DETROIT — Ted Lindsay, the Hall of Famer who provided muscle and meanness on the Detroit Red Wings’ mighty “Production Line” of the 1950s and helped pioneer the first NHL players’ union, died Monday. He was 93.
Lindsay died at his home in Michigan, said Lew LaPaugh, president of the Ted Lindsay Foundation, which raises money for autism research.
Known as “Terrible Ted,” Lindsay was one of the game’s best left wings, a nine-time All-Star who played on four Stanley Cup winners. Lindsay, Sid Abel and Gordie Howe formed an offensive juggernaut of a line that helped make Detroit one of the first of the NHL’s great postwar dynasties.
“The National Hockey League mourns the passing and celebrates the incomparable life of the legendary Ted Lindsay,” NHL Commissioner Gary Bettman said. “One of the game’s fiercest competitors during his 17-season NHL career, he was among its most beloved ambassadors throughout the more than five decades of service to hockey that followed his retirement.”
The Hockey Hall of Fame waived its three-year waiting period when it inducted Lindsay in 1966. Nine years earlier, he had been elected president of the players’ union he helped organize — and was subsequently traded to Chicago.
“It didn’t matter that they traded me,” he said in 1995. “I have a Red Wing on my forehead and on my behind and on my heart. That will never change.”
He finished his NHL career with 379 goals and 472 assists in 1,068 games, spending 14 of his 17 seasons with Detroit. With Howe and Lindsay centered first by Abel and then by Al Delvecchio, the Red Wings won Stanley Cups in 1950, 1952, 1954 and 1955. The Red Wings retired his No. 7 in 1991.
“The Chicago Blackhawks organization joins the Detroit Red Wings and entire National Hockey League community in mourning the loss of Hockey Hall of Famer, Ted Lindsay,” the team said in a statement. “As Ted suited up for both the Red Wings and Blackhawks, his illustrious playing career contributed greatly to a rivalry that has stood the test of time.
“The game lost an icon today, and his contributions to the sport far exceed his stellar play on the ice. We extend our heartfelt condolences to the Lindsay family and all who mourn Ted’s passing.”
Lindsay is credited in 1950 with beginning the ritual in which the championship team skates around rink with the Stanley Cup. Lindsay downplayed his role, saying he simply wanted to bring the Cup closer to the fans.
“I saw it sitting there, and I thought, ‘I’ll just pick it up and I’ll take it over.’ … I just moved along the boards. I didn’t have it over my head. I had it so they could read it,” he said in 2013. “I wasn’t starting a tradition, I was just taking care of my fans that paid our salary.”
In 2010, the NHL Players’ Association renamed its version of the Most Outstanding Player award after Lindsay. The honor, which is chosen by an NHLPA vote, was previously called the Lester B. Pearson Award after the former Canadian prime minister.
“On the ice, Ted Lindsay was one of the best players to ever to put on a pair of skates,” NHLPA executive director Don Fehr said. “But his greatest legacy was off the ice. A true trailblazer in seeking to improve conditions for all players, Ted was instrumental in organizing the original players’ association in 1957. All Players, past, current and future, are in his debt. All those who have, and will follow him into the NHL, enjoy improved rights and benefits in large part due to the efforts he made.”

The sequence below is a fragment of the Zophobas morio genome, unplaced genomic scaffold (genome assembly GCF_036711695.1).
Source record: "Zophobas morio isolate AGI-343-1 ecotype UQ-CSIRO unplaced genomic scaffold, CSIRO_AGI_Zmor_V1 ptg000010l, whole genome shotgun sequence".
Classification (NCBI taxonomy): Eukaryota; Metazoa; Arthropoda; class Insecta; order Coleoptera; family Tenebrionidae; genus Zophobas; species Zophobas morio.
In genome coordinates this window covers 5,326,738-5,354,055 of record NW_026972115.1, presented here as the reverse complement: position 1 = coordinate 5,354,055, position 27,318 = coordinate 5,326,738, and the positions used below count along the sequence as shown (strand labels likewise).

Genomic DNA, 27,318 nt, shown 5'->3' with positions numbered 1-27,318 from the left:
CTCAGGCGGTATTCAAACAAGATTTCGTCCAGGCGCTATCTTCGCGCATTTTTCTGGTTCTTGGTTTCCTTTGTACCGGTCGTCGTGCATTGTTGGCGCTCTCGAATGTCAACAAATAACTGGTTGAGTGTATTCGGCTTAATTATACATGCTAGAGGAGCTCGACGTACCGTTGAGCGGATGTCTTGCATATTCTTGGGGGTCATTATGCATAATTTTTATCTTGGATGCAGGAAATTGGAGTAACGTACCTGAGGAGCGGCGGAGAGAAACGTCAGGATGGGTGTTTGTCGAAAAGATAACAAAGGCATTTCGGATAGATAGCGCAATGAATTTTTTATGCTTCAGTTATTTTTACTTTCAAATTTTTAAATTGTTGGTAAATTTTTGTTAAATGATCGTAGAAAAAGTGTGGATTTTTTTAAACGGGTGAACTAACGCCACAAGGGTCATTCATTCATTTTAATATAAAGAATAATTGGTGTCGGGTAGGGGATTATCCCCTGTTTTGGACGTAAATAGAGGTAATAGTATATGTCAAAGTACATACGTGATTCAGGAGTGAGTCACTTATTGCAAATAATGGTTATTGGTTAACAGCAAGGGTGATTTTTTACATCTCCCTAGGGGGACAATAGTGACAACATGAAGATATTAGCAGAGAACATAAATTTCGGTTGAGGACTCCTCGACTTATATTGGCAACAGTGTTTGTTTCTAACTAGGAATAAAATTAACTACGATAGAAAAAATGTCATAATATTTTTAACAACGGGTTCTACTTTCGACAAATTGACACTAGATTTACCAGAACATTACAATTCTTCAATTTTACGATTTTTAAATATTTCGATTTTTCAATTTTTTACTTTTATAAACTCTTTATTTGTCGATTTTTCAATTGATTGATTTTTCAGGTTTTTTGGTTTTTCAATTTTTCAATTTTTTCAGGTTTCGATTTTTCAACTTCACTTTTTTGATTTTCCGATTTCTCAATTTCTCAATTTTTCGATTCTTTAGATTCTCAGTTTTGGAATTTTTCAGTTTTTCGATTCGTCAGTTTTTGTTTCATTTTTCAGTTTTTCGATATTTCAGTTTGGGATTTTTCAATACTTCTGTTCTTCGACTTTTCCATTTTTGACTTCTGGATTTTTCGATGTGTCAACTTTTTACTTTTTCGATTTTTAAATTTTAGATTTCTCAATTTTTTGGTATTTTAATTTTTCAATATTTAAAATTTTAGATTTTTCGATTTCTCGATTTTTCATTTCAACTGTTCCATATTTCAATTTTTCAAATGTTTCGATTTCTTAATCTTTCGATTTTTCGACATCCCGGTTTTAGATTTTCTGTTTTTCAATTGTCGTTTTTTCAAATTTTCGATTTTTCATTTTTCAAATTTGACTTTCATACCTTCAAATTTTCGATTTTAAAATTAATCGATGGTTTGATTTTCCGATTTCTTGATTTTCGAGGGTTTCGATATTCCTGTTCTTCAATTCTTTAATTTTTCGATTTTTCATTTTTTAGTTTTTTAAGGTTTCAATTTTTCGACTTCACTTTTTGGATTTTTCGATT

Born July 29, 1925, in Renfrew, Ontario, Lindsay joined the Red Wings in the 1944-45 season. He led the NHL with 33 goals in 1947-48 and won the Art Ross Trophy (most points) in 1949-50 when he had 23 goals and a league-best 55 assists. In 1955, Lindsay scored four goals in a 7-1 victory over Montreal in Game 2 of the Stanley Cup Final.
During his 14 seasons in Detroit, he led the team in goals only once. But he led or tied for the team lead in penalty minutes 10 times, including his final season of 1964-65 — when he was approaching 40 years old.
Lindsay took his toughness off the ice to organize the players’ association despite opposition from team owners.
“I was led by a feeling of fairness,” Lindsay once said. “All of us who were involved in trying to establish the players’ association weren’t the ones who needed it. It was for the fringe players that were the worst off.
“When I got caught up in this, I was so grateful to the game for all it had done for me,” he said. “But it was a dictatorship on the part of the owners, who didn’t realize any of us had a brain. There we were, sitting there in 1956, these dumb hockey players, and we were going to ruin their game.”
Lindsay retired following the 1959-60 season and focused on his automotive business. He came back for one more season with the Red Wings in 1964-65 and returned to Detroit as general manager in 1977 and remained in that role until 1980. During the 1980-81 season, he coached the team for 20 games. When he was inducted into the Hall of Fame, Lindsay declined to attend the banquet because it was an all-male event. The following year, the banquet was open to men and women.
“That’s amazing,” Edmonton star Connor McDavid said. “That just goes to show what he’s about and he was not afraid to stand up to anyone and stand up for what he believed in.”
Funeral arrangements were pending. The NHL said survivors include his children Blake, Lynn and Meredith, stepdaughter Leslie, six grandchildren and three great-grandchildren.
The Chicago Sun-Times added the Blackhawks’ statement to this article.